Yellow Chromate is a coating applied over zinc plating to enhance the layer’s ability to form a seal against moisture-based corrosion. This finish will rust if not protected by paint or powder coating, although the yellow tint can last for years under heavy use. So, does yellow chromate rust?
Yes, yellow and clear chromate finishes will rust very quickly. Thus, yellow and clear chromates are normally used as “short term” corrosion protection, not long-term corrosion protection. The typical uses of yellow or clear chromate are heavy-duty hand tools, fasteners, or stampings that are manhandled before shipment to the customer.
The Yellow chromate is an electroplated finish used on steel and zinc plated parts. The purpose of yellow zinc chromate is to provide an electrolytic protection system that integrates the substrate with the coating, resulting in high corrosion resistance and an excellent-looking finish.
You should read further on chromating, and the information below will reveal all you need to know.
Difference Between Zinc-Plating And Galvanization
You must be wondering how the afore-mentioned description of metal plating is any different from galvanization. I mean, why is yellow chromate required in zinc plating but not necessarily in galvanization to prevent corrosion?
Galvanization involves coating steel or iron with zinc to prevent rusting by a method known as hot-dip galvanizing where the metal is completely submerged in molten zinc. Zinc plating, on the other hand, is done by using a current of electricity. It is also known as electro-galvanizing. Zinc plating does provide some level of rust protection as well but its thinner coating (compared to hot-dip galvanizing) is not as resistant to rust. This is why an additional layer of yellow chromate is applied to further strengthen rust resistance. The advantage of electro-galvanizing is that it is cheaper and allows for easy welding.
What is Chromating?
Chromating is generally a decorative finish with excellent corrosion-resistant quality for metals like aluminum, copper, zinc, tin, and magnesium. As earlier opined, it’s a thin layer finish; however, it is durable and the preferred option if you intend on transporting the metals in question. Chromating also provides a suitable surface for paint and other organic coatings.
A proper name for the procedure is chromate conversion coating and is commonly used for objects that are regularly used, such as screws, tools, and hardware. How is it done? The object is submerged in a chemical bath until the desired thickness has formed around the object. It is then removed, rinsed, and allowed to dry. The process should be carried out at room temperature. At first, the coating is soft and gelatinous but it hardens as it dries in 24 hours or less to make it hydrophobic.
Thus highlighted are the benefits of chromating:
- It is used to improve the durability of metals such as zinc alloys, tin, and aluminum
- It is used to reduce the reactivity of these metals (especially with water)
- It provides a decorative finish to their overall appearance
- It is used as a primer for the adherence of paints and adhesives
- It is used to inhibit corrosion, protecting the object from degradation/rust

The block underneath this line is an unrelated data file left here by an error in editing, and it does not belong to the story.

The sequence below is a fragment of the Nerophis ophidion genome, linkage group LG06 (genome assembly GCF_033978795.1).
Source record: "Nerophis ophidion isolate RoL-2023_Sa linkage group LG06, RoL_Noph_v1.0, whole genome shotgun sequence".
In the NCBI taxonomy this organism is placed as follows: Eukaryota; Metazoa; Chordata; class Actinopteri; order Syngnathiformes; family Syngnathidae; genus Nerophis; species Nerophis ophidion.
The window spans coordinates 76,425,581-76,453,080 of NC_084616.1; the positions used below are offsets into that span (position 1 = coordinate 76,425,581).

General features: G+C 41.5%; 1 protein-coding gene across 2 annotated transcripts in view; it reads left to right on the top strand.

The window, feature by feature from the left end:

- It improves electrical conductivity
Can Yellow Chromate be removed?
Zinc plating involves chromate conversion coating which does not necessarily come out yellow; it can be clear chromate or black chromate, but you can perform a chromate conversion coating with yellow chromate.
Say having plated metal, it came back a yellow chromate color, but you prefer a different finish like a shiny silver finish or perhaps you want to remove it without damaging the underlying layer of protective zinc plate, what do you do?
The first way I would answer the question is to note that you cannot plate the existing yellow color with zinc; that’s not an option! Why? The chromate is not metal and is non-conductive. Your best bet is to strip the object of the yellow chromate.
How can you strip the object of the yellow chromate? This part is quite scientific. There are two approaches to get this done:
One approach involves a double-dip chromating process, which was used by Ford. It involves dipping the freshly chromated object into a dilute warm solution of soda ash and caustic soda. The solutions remove the color.
The second approach is the best – silicate sealers! Silicate sealers, such as Superseal, Hyperseal, JS 500 can be used to remove the color. You can purchase them from metal finishing suppliers. All you have to do is dip the freshly chromated object into a heated solution of silicate sealers and the color should vanish.
It is noteworthy that I point out the key phrase in the above procedures – “freshly chromated object”. This implies that objects with already dried or aged chromated parts may pose a challenge in removing their color completely or it may take a long time to completely remove the color.
What about its rust-resistant feature? Removing the color does not compromise its corrosion protection capacity; on the contrary, it is enhanced.
Yellow chromate is applied to certain metals like zinc, aluminum, tin to prevent corrosion of these ferrous metals. When iron or steel is plated with zinc to prevent the iron from rusting, they are further coated with “yellow chromate” to prevent zinc from its white rust. Yellow chromate is an excellent rust-resistant coating.